“When we come down on holiday we use the bus, the No.10, out to Minehead and back, which means we can go into town for a meal and a drink, use the facilities and go on the steam train from Minehead to Bishops Lydeard, which we love to do.”
“Will you still come down here on holiday if there is no bus?”
“We’ll still come to Porlock but we won’t be coming to Minehead nearly as much. It’s the businesses in Minehead and Porlock that are going to suffer as well as the bus users, because people will either not come into town from Porlock when they are on holiday and vice versa. So I reckon it will affect the tourism industry quite badly, although for the people who live here it’s even worse; it’s a disaster.”
Ray and Mary Mayfield from Minehead, and their friend Muriel Cracknell, were close by, listening. “I’m 90,” Ray told me. “Although I can still drive, lots of my friends can’t. When you can’t drive any more, like I won’t be able to soon, not having the 101 will mean we just can’t get out around town.”
“That is the 101 right now,” said Mary, and pointed over the road to the bus stop outside Toucan Wholefoods.
Waiting at the bus stop for a full busload of passengers to disembark was a frail gentleman, leaning against the glass of the shelter. He was a delight to listen to, but sadly my recording did not pick up his name. Wracking my brains for the lost name and failing, I posted on the Revive Minehead facebook page this afternoon, asking if anyone could help me. I got plenty of replies.
“The gentleman is Eric Freeman. Well into his nineties, he still does mileage records for the West Somerset Railway,” wrote Steve Martin.
“Yes it’s Eric,” added Emma Stacey. “Lovely man. Smiled as soon as I saw this photo.”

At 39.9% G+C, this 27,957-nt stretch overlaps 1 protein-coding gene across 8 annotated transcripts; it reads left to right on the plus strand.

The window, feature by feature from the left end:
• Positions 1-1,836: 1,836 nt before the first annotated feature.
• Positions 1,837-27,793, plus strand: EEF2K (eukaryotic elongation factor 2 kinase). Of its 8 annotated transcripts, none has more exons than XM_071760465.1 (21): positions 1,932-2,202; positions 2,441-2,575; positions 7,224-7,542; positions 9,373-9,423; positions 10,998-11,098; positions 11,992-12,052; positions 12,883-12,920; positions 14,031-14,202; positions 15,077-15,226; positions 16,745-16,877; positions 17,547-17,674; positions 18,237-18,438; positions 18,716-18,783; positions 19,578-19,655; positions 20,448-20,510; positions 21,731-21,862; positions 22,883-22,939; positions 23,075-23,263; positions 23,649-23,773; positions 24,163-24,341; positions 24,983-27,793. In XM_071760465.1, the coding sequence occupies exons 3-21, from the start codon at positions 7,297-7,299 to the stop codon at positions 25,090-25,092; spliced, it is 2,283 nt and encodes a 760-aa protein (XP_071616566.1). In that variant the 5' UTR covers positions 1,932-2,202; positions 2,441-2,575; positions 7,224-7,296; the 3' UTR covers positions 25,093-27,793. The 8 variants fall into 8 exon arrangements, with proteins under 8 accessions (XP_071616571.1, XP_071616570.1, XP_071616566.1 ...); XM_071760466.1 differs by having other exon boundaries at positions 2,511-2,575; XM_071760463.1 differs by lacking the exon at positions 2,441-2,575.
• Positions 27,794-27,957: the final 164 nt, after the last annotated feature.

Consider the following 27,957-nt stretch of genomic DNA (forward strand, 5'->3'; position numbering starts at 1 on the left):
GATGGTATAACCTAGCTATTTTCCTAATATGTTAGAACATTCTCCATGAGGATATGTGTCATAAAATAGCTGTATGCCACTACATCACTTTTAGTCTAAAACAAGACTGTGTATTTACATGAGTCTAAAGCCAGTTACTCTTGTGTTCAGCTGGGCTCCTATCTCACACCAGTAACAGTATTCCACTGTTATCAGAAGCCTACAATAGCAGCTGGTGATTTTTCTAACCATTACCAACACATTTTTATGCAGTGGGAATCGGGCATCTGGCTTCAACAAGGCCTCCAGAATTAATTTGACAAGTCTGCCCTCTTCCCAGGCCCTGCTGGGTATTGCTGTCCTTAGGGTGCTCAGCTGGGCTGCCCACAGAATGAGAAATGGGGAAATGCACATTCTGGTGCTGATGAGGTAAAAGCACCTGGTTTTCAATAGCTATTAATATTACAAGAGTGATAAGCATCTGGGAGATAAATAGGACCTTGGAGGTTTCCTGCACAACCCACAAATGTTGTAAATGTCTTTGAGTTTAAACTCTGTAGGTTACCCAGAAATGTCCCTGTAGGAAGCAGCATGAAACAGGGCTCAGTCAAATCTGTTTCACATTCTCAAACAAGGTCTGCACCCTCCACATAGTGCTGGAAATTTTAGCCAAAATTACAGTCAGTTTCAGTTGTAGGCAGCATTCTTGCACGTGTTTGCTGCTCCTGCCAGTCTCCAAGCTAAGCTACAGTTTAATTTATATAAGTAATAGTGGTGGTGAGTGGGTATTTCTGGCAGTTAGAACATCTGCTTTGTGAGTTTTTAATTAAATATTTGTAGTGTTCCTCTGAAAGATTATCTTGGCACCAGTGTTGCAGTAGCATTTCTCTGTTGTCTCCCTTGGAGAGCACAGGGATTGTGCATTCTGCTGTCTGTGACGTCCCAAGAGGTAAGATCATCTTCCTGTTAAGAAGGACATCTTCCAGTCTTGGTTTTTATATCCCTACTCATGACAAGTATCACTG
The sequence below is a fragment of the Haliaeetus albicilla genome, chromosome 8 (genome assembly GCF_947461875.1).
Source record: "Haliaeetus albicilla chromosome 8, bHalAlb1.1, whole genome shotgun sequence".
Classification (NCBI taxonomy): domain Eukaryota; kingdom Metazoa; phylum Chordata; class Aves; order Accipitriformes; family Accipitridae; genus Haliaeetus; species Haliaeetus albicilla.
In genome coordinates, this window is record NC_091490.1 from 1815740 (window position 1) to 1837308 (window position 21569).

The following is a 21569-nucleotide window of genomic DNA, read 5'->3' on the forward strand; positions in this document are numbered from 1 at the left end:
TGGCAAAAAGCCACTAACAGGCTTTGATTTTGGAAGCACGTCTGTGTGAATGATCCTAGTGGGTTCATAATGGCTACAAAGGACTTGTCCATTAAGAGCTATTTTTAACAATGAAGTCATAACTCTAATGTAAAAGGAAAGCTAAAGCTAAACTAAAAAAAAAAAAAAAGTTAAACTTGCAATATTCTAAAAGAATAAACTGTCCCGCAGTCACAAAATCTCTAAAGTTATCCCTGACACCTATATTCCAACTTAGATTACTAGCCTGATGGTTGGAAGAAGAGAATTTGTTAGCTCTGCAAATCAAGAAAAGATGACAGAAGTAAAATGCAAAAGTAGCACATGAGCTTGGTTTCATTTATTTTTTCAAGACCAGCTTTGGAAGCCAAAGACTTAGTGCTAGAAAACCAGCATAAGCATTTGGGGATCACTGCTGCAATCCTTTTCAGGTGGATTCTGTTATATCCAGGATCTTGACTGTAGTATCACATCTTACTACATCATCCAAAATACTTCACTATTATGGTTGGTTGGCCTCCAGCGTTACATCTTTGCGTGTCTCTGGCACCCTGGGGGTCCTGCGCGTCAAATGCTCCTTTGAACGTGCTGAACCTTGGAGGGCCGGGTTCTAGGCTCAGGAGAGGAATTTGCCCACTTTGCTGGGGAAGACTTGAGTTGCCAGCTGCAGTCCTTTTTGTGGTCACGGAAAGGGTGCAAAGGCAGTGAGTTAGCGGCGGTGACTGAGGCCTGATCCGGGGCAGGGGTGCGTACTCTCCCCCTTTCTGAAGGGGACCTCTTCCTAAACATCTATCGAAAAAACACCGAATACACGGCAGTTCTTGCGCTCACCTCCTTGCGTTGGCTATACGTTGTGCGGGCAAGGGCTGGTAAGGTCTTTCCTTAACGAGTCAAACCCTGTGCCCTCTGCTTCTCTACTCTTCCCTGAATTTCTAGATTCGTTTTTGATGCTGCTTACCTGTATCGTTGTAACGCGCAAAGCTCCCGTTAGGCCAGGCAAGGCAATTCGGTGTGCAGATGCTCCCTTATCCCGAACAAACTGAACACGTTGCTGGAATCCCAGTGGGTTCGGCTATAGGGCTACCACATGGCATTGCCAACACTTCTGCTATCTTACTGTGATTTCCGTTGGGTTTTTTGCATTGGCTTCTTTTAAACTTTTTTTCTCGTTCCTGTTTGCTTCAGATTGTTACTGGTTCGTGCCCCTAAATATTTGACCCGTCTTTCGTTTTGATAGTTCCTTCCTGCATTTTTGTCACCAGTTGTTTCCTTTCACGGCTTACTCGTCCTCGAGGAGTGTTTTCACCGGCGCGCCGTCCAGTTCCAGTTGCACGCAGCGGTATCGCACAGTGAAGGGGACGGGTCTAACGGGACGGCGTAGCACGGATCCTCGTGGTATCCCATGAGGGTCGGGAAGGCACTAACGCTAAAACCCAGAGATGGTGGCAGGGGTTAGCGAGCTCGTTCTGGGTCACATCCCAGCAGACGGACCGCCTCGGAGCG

“He spends a lot of time sat in Morrisons lovely man,” wrote Teresa Williams.
I wonder how many of these people would know Eric were it not for the 101 bus. How would he do his volunteer work for the West Somerset Railway? Imagine the prospect of losing just this one part of his life.
The bus driver was very quiet as we paid. We told him where we were from. At first I thought he didn’t want us to talk to him. But in actual fact he was just really sad and upset.
“Is there a chance that you will lose your job with these cuts,” asked our photographer.
“It’s a real possibility, yes. I can see it from all angles. It’s not the bus company’s fault. I blame Tony Blair’s government. They made a promise which it’s financially impossible to keep.”
On the bus, Eric looked miserable too but he wanted to talk. I asked him if he lived alone…
“Oh yes, up on the hill.”
“Will you walk into town when the bus is gone?”
He threw his head back and laughed. “No, my dear, look at me. I can barely get from the bus stop onto the bus.”
“So, what will you do? Will you move.”
“No choice, my dear. Nothing else for it.”
Imagine that, at 90 odd. It’s absolutely rubbish. I’m 41. I’m not using the bus to get to Minehead yet. There won’t even BE a bus for my generation by the looks of it. But I’d like it if there was a bus for my parents.
I get upset about lots of things in the news, so much of it makes me feel powerless, but usually with local issues there seems to be more chance of influencing the outcome. In this instance I’m not so sure. I think this is a fight, however hopeless it might seem today, to get involved in.
Have you signed the petition? It’s everywhere – in all the local shops and businesses. Actually, thinking about it as I type, we need one online. Who’s up for starting it… ?
PHOTO AT TOP OF PAGE: Mary Mayfield and her friend Muriel Cracknell. Photo by Andrew Hobbs.